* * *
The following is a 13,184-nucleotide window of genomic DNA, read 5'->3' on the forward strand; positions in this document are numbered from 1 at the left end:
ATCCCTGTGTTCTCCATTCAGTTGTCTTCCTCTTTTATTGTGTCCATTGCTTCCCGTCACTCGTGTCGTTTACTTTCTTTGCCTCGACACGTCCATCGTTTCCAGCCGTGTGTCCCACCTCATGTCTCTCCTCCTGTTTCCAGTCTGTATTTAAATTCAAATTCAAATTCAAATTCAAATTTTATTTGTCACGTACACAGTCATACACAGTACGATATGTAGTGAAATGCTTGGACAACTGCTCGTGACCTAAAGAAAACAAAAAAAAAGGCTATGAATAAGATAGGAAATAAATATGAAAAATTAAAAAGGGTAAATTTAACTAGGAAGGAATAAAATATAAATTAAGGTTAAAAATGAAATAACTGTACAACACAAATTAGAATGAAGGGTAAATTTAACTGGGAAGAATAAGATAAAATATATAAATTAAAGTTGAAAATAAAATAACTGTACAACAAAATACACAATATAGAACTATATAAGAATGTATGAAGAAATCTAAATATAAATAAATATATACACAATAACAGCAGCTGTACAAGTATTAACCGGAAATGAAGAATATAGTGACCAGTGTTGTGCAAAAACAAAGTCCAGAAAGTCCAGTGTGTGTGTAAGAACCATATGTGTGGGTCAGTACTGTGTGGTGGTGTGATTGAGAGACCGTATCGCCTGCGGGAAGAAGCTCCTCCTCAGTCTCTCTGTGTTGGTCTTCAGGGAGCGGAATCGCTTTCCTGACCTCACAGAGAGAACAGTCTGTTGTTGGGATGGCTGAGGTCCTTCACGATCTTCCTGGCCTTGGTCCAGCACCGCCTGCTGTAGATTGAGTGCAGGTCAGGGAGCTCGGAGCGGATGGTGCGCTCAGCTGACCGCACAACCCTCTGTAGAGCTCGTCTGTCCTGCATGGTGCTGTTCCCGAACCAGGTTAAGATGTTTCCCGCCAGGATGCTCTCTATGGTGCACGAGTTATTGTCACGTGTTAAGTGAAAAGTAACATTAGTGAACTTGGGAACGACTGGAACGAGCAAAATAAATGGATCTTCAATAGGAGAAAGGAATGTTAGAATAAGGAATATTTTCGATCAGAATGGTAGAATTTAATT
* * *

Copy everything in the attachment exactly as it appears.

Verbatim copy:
The following is a 13,184-nucleotide window of genomic DNA, read 5'->3' on the forward strand; positions in this document are numbered from 1 at the left end:
ATCCCTGTGTTCTCCATTCAGTTGTCTTCCTCTTTTATTGTGTCCATTGCTTCCCGTCACTCGTGTCGTTTACTTTCTTTGCCTCGACACGTCCATCGTTTCCAGCCGTGTGTCCCACCTCATGTCTCTCCTCCTGTTTCCAGTCTGTATTTAAATTCAAATTCAAATTCAAATTCAAATTTTATTTGTCACGTACACAGTCATACACAGTACGATATGTAGTGAAATGCTTGGACAACTGCTCGTGACCTAAAGAAAACAAAAAAAAAGGCTATGAATAAGATAGGAAATAAATATGAAAAATTAAAAAGGGTAAATTTAACTAGGAAGGAATAAAATATAAATTAAGGTTAAAAATGAAATAACTGTACAACACAAATTAGAATGAAGGGTAAATTTAACTGGGAAGAATAAGATAAAATATATAAATTAAAGTTGAAAATAAAATAACTGTACAACAAAATACACAATATAGAACTATATAAGAATGTATGAAGAAATCTAAATATAAATAAATATATACACAATAACAGCAGCTGTACAAGTATTAACCGGAAATGAAGAATATAGTGACCAGTGTTGTGCAAAAACAAAGTCCAGAAAGTCCAGTGTGTGTGTAAGAACCATATGTGTGGGTCAGTACTGTGTGGTGGTGTGATTGAGAGACCGTATCGCCTGCGGGAAGAAGCTCCTCCTCAGTCTCTCTGTGTTGGTCTTCAGGGAGCGGAATCGCTTTCCTGACCTCACAGAGAGAACAGTCTGTTGTTGGGATGGCTGAGGTCCTTCACGATCTTCCTGGCCTTGGTCCAGCACCGCCTGCTGTAGATTGAGTGCAGGTCAGGGAGCTCGGAGCGGATGGTGCGCTCAGCTGACCGCACAACCCTCTGTAGAGCTCGTCTGTCCTGCATGGTGCTGTTCCCGAACCAGGTTAAGATGTTTCCCGCCAGGATGCTCTCTATGGTGCACGAGTTATTGTCACGTGTTAAGTGAAAAGTAACATTAGTGAACTTGGGAACGACTGGAACGAGCAAAATAAATGGATCTTCAATAGGAGAAAGGAATGTTAGAATAAGGAATATTTTCGATCAGAATGGTAGAATTTAATT